10:53 AM EST, December 3, 2012
The images shown on the news media are startling: violence rages on the streets of Cairo while a divided government continues to sow seeds of discord.
I have spent some time in Tahrir Square this past week and have seen a very different perspective. I saw no violence, I saw no despair. Instead, I saw a people reclaiming their unique voice for democracy. The situation in Egypt is tense, but the future is bright.
What started as a political power grab by President Mohamed Morsi in the shadow of his success ending the Gaza conflict turned into chaos on the streets as rival protesters from opposition groups and government supporters voiced their differing visions for the future of Egypt. Most importantly — and despite the selected scenes shown on international media — they did it peacefully. There was even a sense of hope.
I first came to Cairo in the summer of 2010. I saw with my own eyes the lack of political freedom. Street demonstrations were illegal and would result in imprisonment. I saw firsthand the brutality the people faced at the hands of the police. I saw a people resigned to a future of dictatorship and oppression.
Then, in March of 2011, just one month after Hosni Mubarak was forced out of office, I had the opportunity to return to Cairo once more. I saw a very different story. I saw a people experiencing freedom for the first time and making full use of that right. Protests, gatherings, and political rallies would break out anywhere at any time. People cared deeply about the future and felt, for the first time, their voice could be heard.
But there was also a sense of anxiety. It was then that people first realized how disrupted the country had become so quickly and how difficult the rebuilding process would be. Democracy could not be instituted overnight, despite the immense expectations.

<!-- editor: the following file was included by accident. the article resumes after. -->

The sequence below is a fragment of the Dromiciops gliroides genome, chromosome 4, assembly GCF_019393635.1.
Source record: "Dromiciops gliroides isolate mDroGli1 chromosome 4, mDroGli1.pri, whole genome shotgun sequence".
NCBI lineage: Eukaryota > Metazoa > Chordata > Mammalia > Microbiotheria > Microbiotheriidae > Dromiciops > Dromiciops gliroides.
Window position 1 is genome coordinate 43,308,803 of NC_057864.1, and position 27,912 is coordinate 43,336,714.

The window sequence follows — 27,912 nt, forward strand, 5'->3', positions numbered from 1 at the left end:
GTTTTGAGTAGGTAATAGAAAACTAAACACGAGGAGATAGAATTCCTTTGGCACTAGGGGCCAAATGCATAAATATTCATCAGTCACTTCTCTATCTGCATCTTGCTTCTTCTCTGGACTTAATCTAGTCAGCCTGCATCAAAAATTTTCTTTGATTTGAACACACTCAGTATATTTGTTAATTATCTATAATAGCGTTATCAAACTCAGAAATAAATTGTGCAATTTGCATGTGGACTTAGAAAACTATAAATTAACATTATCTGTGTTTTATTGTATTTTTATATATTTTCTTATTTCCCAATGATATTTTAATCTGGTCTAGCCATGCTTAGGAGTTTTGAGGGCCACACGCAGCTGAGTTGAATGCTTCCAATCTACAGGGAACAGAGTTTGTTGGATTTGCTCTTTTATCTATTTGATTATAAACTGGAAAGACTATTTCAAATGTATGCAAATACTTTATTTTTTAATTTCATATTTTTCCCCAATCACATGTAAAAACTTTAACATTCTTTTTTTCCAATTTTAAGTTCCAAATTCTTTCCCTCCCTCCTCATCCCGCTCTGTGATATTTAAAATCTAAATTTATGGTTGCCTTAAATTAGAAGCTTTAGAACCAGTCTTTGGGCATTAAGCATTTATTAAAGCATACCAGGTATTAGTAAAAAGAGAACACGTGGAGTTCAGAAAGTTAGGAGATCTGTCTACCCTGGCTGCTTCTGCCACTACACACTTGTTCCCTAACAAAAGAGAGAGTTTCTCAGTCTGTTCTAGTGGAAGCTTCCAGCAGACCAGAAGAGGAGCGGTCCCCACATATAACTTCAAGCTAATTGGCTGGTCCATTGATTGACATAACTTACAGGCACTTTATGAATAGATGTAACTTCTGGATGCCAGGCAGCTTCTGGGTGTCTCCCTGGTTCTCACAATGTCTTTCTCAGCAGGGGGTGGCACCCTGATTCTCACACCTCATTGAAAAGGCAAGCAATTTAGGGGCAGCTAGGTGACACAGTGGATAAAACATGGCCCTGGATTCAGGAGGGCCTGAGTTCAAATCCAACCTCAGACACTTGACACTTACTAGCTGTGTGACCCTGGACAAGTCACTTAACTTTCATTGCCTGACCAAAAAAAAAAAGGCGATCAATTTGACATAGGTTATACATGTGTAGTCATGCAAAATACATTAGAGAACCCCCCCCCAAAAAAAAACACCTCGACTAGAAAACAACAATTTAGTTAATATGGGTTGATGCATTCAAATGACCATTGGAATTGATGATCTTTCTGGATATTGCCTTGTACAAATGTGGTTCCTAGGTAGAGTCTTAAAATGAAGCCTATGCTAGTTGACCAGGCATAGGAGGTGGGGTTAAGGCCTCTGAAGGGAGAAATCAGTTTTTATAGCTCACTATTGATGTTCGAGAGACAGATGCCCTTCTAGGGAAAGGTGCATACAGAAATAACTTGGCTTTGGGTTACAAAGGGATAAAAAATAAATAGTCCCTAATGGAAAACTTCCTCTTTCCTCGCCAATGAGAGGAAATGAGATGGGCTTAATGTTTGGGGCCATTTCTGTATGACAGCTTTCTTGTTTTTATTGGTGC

And it was then Egyptian society saw the first cracks of division. What had been a remarkable unification in the effort to oust Hosni Mubarak turned into a deep cultural and religious divide in the effort to rebuild the country.
That division is clear on the streets of Cairo today. The liberals' chants heard in Tahrir do not mince words about the Muslim Brotherhood. What Mr. Morsi's dictatorial decree has achieved was to unify a previously fractured opposition, which will almost certainly result in a worrying divisiveness in the days ahead.
The Egyptian constituent assembly attempted to defuse the situation by rushing through a draft constitution that requires approval by the president and through a national referendum vote. The move did not work. Championed by the religious conservatives in the committee — most of the opposition had walked out and boycotted the process months ago — the new constitution faces severe criticism from Egyptian liberals and seculars. Many question whether it was written with the intent to represent all of Egypt's diverse society. Egyptian judges have announced they will refuse to oversee the constitution's referendum vote scheduled for December 15th.
But I keep hearing a shared sentiment from both sides of the political conflict this week. Ahla al-laHazat hiya abl sharouq al-shams. The night is darkest just before the dawn.
I don't know how this current situation will play out. I don't think anyone does. The situation is tense. But the very fact the Egyptian people can find themselves in this position is remarkable. Two years ago they were living under a dictator. And Egypt's future looked no brighter just one year ago under military rule. Now, two diametrically opposed sides can take to the streets to share contrasting visions for the future, and they can do it relatively peacefully.
The Egyptian people realize this. The protesters in Tahrir are calling for the downfall of the government, yet they wish stability for all. Volunteers police the streets of Tahrir to deter rioting and hooliganism. The Muslim Brotherhood, for its part, has taken extraordinary steps to discourage violence between their supporters and the opposition.
For better or worse, Egypt is now a democracy. That responsibility is beginning to set in for those camping out in Tahrir. Change cannot happen overnight, but the passion needed to pursue that change can never falter. The days ahead will be tough on Egyptian society, but I feel as hopeful as those marching in the streets. Progress has already arrived, and this is no time for despair.
Nolan DiFrancesco is a 2012 graduate of Johns Hopkins University and is currently managing several sustainable development projects in Egypt's South Sinai region. His email is email@example.com.
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